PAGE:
Correct reading of the criminal law
I refer to Isabelle Stabile’s letter ‘Law needs clarification’ (January 6). She rebuts with vigour something I have never affirmed: “Giovanni Bonello asserts that therapeutic abortions are excluded by Malta’s blanket ban on abortions because no case has ever been taken to court.”
I never asserted anything of the sort. This is just a coarse, but convenient, misrepresentation of what I said. I never affirmed that therapeutic abortions are not criminal because no case has ever been taken to court. I asserted that therapeutic abortions are not criminal because the law makes it very clear they are not. So clear that no one, over hundreds of years, has ever been harassed for having participated in therapeutic terminations of pregnancy. No one. Never.
What I did assert, and repeat, is what any first-year law student learns: that it is wholly improper to read any provision of the law in isolation, on its own. Any provision of the law is to be read in the context of the general principles governing that law. Each and every provision of the criminal code has to be applied in the light of the universal principles governing criminal law, like, for example, the principles of intent, mens rea, double effect and, arguably, self-defence. This is ABC, not rocket science, and I find it demeaning having to waste time explaining that water is wet.
It is only those wholly misinformed and starved of a proper understanding of the law who read article 241 of the criminal code as a ‘blanket ban’ on all abortions, therapeutic or otherwise. That article only criminalises non-therapeutic abortions. Therapeutic terminations of pregnancy - those carried out to save the life of the mother or to protect her from grievous harm - are regulated by other basics of criminal law.
These therapeutic terminations of pregnancy are fully justified by the more universal principles of criminal law, which are as much a vital and enforceable part of the criminal code of Malta as is article 241, properly read. These general principles are, in fact, ‘superior’ to article 241.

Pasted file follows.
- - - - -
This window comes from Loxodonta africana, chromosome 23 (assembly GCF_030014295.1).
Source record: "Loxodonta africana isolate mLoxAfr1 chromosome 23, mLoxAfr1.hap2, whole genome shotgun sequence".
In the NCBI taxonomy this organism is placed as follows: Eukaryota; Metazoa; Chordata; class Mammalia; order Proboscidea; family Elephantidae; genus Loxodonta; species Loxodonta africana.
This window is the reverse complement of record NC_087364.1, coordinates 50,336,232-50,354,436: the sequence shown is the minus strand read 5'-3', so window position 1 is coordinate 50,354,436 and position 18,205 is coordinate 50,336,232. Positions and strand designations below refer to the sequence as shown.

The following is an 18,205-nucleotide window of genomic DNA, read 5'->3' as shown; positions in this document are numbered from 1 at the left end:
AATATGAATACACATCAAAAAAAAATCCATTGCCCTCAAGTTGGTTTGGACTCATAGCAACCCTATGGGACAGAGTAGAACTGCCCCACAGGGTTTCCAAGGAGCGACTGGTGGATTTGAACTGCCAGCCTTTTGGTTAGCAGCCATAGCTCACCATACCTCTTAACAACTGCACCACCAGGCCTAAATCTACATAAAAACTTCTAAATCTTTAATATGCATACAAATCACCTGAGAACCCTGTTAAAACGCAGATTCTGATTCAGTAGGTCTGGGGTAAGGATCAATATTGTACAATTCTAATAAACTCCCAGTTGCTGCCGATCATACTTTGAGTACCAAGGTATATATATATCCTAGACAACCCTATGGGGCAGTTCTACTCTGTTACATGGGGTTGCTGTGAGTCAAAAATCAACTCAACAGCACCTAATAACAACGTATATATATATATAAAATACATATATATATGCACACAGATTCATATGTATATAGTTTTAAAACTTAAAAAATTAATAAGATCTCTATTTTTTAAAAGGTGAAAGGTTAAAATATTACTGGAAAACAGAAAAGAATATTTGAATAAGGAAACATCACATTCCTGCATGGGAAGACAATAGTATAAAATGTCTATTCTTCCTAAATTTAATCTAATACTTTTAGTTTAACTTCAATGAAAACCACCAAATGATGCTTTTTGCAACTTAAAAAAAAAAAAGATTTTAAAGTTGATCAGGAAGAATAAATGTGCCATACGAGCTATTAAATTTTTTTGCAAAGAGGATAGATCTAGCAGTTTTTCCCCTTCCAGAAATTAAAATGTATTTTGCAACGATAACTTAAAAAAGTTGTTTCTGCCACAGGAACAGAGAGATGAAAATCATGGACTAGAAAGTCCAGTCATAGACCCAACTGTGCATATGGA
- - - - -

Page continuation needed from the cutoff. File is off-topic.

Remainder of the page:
That this is the correct reading of the criminal law is, incidentally, confirmed by the fact that, over the last 500 years, not a single doctor, mother or other person has ever been molested for participating in a therapeutic termination of pregnancy. Not one single police investigator, not a single state prosecutor, not a single magistrate, judge or jury, not once, have ever read the criminal-law ban on abortion as to include therapeutic terminations of pregnancy. We are now told they were all, all, to the very last one, wrong. Only the scaremongers are right.
Giovanni Bonello – Valletta
Destroying our heritage
I refer to the well-written recent article about the destruction of the Maltese balconies in Balluta (right). I agree and strongly believe that any government minister who cares to keep the Maltese heritage and architecture alive should impose heavier and stricter fines not only on the owners of the building but also on the contractor and the architect involved.
The Planning Authority should be seen to respect our heritage and our culture and not give in to planning applications that fall short of what we are trying to maintain.
We have seen enough construction in the past that is causing more damage to the environment and the Maltese islands in general. The owners of this building should be made to rebuild the same construction, and not some cheap replica, in the hope of eradicating this stupid mentality where progress and profit outweigh our culture and heritage.
I hope that all governmental ministers take the destruction of our heritage seriously and fingers will be pointed at them should they fail to stop this silly behaviour.
We should also thank Din l-Art Ħelwa for taking this kind of initiative to stop this process of cultural and heritage destruction.
May they, other organisations and the public be vigilant to avoid such destruction now and in the future.
Marianna Mallia – Floriana
Letters to the editor should be sent to email@example.com. Please include your full name, address and ID card number. The editor may disclose personal information to any person or entity seeking legal action on the basis of a published letter.